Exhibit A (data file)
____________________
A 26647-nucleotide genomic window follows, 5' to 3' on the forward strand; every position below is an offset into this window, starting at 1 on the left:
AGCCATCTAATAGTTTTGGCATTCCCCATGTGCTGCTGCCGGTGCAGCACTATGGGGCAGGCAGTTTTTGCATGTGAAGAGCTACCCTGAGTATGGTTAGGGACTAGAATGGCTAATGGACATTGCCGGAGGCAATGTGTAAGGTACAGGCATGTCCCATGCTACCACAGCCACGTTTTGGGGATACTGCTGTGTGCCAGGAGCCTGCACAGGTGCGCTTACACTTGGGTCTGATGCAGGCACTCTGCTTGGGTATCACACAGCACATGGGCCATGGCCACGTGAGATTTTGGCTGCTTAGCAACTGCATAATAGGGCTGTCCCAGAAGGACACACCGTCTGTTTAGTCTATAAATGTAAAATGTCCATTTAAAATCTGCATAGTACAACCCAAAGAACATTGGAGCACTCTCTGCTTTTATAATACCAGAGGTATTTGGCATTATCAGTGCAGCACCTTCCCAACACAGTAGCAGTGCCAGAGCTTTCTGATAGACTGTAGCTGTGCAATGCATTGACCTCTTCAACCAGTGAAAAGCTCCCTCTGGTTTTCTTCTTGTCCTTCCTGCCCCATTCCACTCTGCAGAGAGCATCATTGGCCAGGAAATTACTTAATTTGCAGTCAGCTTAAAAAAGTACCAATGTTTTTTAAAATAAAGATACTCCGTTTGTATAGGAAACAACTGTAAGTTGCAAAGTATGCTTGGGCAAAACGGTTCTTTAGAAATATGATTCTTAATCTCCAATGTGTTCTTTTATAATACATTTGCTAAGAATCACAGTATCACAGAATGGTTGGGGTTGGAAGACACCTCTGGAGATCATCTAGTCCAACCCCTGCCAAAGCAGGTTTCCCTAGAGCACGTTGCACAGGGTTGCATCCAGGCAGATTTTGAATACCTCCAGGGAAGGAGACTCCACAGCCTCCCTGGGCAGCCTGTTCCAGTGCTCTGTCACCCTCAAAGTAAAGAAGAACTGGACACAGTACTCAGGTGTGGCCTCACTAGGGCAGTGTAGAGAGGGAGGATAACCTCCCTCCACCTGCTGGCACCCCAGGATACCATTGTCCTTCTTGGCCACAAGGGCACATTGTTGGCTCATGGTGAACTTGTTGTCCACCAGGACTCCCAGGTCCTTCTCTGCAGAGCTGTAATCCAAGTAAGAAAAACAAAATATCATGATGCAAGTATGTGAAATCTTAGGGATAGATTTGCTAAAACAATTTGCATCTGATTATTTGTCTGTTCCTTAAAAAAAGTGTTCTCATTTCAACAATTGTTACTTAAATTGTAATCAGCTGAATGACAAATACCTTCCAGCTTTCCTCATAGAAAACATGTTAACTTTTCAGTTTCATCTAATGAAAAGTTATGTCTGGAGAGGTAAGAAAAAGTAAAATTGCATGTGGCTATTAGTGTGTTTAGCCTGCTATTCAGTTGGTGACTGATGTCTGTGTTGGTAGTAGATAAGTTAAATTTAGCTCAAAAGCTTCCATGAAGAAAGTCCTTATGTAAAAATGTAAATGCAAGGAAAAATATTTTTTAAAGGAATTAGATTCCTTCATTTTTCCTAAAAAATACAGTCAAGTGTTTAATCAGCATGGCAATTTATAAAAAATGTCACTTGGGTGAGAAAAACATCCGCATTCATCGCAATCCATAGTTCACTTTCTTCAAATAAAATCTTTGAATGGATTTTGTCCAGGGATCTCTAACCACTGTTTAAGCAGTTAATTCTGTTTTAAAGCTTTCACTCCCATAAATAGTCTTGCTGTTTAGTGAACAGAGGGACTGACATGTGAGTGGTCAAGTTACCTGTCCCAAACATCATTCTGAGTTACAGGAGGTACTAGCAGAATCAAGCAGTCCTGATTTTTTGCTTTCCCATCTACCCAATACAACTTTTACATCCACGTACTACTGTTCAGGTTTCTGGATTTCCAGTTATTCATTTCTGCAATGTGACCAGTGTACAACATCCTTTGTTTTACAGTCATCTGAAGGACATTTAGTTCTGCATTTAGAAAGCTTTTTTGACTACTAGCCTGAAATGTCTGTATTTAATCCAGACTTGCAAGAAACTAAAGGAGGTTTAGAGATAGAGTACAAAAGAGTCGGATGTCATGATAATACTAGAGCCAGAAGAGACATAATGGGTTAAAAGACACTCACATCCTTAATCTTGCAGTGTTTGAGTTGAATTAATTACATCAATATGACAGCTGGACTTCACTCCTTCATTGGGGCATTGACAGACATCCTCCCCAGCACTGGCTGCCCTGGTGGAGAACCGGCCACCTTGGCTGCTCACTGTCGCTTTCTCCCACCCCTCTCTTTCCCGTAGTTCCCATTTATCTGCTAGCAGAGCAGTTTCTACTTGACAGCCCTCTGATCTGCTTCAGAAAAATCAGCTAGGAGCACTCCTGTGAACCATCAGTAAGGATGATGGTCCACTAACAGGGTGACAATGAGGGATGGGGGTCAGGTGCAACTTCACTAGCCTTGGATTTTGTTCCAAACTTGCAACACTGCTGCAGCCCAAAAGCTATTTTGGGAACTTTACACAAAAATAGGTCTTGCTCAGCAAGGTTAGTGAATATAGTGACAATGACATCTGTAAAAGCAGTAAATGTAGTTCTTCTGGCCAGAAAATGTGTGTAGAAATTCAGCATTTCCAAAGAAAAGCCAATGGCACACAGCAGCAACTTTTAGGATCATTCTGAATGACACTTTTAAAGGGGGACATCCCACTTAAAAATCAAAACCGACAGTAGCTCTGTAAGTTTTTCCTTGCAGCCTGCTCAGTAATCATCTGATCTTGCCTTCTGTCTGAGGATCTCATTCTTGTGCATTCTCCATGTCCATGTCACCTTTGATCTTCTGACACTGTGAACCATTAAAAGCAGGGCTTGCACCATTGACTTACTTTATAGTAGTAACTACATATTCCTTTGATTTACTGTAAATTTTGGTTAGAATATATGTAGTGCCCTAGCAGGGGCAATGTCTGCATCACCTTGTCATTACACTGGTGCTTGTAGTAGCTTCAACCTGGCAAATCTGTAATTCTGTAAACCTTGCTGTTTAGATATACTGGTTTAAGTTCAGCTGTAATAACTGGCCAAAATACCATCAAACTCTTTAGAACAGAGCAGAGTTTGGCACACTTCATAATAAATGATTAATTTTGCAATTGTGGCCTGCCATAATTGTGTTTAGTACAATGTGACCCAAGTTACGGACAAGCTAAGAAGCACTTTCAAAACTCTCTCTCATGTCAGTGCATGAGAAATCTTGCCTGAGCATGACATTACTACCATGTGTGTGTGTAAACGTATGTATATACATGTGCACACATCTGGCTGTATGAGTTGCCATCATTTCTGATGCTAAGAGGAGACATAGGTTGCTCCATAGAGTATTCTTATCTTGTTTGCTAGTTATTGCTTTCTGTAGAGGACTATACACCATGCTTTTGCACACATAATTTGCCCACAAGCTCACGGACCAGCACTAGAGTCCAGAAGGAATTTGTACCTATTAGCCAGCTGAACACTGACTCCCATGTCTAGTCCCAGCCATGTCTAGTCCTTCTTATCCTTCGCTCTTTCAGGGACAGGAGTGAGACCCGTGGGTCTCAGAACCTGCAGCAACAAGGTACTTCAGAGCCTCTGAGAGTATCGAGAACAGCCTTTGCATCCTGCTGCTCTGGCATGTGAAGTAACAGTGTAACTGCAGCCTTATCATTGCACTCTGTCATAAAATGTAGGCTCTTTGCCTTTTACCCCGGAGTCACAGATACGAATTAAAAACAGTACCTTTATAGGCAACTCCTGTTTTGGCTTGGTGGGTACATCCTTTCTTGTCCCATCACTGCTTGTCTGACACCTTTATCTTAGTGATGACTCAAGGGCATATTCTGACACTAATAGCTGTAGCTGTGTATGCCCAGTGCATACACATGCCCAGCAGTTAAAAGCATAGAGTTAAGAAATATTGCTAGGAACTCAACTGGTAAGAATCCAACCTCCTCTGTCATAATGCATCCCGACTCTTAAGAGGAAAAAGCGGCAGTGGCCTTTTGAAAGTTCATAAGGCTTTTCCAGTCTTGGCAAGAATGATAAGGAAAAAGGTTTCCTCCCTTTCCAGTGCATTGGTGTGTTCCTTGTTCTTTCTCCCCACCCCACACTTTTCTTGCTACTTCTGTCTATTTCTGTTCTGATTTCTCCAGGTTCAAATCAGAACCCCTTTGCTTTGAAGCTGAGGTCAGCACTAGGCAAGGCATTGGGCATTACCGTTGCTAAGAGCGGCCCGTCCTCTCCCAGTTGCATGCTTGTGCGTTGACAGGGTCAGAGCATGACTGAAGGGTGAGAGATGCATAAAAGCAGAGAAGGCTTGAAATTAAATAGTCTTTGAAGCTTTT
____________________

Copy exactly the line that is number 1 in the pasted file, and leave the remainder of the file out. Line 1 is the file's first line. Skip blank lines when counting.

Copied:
A 26647-nucleotide genomic window follows, 5' to 3' on the forward strand; every position below is an offset into this window, starting at 1 on the left: